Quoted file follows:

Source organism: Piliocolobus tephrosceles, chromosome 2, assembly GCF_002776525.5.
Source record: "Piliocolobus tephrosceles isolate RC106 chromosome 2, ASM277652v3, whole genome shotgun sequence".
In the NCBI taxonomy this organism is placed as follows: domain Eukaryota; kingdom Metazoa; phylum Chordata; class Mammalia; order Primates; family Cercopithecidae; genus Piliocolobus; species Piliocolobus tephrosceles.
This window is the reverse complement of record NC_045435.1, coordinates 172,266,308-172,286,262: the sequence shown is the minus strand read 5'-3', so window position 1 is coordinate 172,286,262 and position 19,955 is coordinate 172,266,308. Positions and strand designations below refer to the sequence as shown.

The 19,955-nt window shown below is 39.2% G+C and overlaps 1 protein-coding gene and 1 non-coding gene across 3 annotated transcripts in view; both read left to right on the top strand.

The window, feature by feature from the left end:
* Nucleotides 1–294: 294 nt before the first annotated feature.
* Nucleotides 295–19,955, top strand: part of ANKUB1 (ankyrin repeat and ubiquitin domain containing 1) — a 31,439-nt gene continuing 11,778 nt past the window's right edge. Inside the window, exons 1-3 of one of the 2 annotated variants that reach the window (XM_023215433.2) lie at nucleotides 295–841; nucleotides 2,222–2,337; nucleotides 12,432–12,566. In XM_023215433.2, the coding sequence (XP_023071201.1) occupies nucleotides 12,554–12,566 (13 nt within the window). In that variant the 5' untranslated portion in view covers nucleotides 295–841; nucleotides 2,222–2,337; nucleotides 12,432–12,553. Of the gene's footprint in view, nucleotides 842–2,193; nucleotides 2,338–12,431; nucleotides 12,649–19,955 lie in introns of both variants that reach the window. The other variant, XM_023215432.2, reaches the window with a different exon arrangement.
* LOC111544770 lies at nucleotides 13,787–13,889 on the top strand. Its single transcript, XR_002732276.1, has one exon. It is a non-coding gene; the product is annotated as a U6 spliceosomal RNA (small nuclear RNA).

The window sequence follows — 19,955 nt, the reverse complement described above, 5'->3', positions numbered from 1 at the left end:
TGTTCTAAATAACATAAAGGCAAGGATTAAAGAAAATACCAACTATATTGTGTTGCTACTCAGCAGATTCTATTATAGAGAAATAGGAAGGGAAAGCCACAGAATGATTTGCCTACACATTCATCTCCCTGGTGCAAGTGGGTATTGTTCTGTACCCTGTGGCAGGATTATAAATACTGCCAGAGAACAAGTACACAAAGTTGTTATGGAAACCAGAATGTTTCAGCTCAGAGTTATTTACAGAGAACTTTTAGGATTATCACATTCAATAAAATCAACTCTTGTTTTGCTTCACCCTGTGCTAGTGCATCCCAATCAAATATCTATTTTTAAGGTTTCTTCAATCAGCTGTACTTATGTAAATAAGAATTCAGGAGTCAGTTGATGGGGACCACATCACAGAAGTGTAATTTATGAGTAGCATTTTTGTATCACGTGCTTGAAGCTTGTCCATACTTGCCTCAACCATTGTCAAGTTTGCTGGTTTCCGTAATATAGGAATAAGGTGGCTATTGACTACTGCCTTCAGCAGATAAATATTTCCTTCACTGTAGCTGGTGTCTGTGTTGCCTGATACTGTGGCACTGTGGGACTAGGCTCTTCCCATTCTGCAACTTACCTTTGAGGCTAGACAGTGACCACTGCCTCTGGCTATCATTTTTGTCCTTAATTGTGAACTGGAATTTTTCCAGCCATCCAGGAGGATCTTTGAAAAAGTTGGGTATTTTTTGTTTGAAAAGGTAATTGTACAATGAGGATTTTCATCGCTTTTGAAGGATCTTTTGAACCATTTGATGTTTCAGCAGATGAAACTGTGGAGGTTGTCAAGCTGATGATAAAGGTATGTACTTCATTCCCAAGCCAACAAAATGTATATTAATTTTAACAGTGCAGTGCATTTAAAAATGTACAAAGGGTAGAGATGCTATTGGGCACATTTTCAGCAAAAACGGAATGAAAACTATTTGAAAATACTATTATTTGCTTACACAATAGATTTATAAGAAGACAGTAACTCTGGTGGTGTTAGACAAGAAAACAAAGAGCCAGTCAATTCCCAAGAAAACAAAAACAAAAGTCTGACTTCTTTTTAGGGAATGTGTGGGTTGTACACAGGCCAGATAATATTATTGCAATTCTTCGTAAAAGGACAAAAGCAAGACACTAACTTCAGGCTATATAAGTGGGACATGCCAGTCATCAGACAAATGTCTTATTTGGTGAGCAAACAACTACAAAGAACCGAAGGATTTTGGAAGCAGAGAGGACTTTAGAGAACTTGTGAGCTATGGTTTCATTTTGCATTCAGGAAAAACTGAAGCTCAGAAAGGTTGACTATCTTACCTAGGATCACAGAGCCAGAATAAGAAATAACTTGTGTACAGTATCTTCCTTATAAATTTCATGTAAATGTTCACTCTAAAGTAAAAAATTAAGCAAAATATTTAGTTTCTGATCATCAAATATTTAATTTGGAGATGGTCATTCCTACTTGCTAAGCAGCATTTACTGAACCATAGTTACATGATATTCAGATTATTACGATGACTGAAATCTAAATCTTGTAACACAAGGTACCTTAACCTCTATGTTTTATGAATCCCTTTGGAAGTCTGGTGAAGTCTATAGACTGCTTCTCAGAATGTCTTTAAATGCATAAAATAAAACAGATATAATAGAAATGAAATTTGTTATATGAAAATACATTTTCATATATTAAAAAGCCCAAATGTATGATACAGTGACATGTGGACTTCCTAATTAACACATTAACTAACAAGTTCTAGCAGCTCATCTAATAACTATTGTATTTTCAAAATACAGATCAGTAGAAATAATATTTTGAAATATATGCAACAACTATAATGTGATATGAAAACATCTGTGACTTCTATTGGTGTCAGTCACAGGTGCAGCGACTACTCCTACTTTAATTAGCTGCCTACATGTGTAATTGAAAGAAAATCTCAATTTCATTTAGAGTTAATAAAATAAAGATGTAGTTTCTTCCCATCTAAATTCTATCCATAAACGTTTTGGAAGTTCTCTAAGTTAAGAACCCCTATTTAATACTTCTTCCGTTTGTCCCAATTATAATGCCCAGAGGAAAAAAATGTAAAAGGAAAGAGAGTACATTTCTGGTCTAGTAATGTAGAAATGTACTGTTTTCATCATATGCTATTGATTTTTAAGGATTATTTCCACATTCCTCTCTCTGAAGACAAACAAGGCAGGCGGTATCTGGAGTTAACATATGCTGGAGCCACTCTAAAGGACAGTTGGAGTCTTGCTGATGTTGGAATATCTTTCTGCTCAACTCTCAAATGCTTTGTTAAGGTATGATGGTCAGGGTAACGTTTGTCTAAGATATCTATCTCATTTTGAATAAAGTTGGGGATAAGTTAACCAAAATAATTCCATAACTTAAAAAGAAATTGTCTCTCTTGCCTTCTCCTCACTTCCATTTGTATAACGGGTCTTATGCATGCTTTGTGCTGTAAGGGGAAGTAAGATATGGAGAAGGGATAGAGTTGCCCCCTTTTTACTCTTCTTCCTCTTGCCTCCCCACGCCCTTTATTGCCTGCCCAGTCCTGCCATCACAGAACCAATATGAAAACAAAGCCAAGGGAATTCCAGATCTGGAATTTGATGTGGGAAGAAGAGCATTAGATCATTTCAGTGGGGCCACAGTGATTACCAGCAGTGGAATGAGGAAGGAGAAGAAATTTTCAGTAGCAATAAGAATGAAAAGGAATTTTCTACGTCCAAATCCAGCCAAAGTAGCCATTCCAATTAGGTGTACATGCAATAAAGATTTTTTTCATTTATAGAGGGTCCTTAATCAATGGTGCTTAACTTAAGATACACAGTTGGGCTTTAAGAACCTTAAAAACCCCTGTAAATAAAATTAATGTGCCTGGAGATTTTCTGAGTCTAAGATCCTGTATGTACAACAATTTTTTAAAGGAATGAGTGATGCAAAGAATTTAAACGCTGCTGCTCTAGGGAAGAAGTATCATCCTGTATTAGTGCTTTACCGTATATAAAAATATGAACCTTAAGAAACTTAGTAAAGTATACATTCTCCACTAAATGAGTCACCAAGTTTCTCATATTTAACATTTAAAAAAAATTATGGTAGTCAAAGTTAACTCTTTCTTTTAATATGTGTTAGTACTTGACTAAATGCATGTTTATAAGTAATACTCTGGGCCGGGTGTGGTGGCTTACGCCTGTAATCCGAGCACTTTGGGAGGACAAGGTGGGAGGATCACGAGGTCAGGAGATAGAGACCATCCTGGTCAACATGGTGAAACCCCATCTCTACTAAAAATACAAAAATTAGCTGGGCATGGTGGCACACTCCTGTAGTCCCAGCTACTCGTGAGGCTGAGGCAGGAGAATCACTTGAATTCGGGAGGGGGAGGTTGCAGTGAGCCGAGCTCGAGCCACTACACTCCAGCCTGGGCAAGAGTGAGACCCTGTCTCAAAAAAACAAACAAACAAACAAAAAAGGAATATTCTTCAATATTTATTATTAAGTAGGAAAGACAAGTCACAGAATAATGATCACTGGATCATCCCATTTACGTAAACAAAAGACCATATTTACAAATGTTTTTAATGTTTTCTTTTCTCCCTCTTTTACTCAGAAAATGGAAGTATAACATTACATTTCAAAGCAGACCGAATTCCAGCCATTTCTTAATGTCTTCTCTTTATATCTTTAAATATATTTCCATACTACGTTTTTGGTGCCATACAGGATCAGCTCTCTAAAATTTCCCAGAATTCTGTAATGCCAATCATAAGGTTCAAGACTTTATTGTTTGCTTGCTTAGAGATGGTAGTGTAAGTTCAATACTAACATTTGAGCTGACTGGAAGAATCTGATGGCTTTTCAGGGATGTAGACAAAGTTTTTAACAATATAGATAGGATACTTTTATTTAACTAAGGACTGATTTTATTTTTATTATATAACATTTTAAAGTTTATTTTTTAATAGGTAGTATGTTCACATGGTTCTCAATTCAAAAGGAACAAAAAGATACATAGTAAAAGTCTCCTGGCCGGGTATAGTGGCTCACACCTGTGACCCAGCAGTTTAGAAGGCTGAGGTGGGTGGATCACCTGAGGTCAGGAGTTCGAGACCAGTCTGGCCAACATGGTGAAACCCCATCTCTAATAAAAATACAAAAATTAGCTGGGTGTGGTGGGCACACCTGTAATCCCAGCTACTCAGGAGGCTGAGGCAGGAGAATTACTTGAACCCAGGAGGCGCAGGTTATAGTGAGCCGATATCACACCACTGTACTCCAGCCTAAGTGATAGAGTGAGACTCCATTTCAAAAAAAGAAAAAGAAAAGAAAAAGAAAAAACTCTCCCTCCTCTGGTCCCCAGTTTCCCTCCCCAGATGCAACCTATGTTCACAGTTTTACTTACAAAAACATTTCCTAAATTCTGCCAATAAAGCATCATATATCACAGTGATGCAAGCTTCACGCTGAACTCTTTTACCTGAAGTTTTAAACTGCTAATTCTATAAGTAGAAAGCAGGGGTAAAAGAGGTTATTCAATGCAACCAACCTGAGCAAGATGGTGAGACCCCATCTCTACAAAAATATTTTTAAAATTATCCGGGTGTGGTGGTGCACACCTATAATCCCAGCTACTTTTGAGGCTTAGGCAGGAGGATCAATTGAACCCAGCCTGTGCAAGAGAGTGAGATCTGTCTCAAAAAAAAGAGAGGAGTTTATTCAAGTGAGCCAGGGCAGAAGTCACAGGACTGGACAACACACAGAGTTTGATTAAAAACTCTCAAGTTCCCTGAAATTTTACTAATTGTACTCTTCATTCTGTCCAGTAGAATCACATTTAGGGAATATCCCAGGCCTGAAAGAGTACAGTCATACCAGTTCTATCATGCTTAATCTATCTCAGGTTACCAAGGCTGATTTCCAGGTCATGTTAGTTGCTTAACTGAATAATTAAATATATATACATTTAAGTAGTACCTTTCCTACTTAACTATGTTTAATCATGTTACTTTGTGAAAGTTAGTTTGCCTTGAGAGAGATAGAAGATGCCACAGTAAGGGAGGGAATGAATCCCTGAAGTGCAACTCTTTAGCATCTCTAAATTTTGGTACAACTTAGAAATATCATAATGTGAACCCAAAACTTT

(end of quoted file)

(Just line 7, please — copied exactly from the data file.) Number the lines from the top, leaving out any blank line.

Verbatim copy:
* Nucleotides 1–294: 294 nt before the first annotated feature.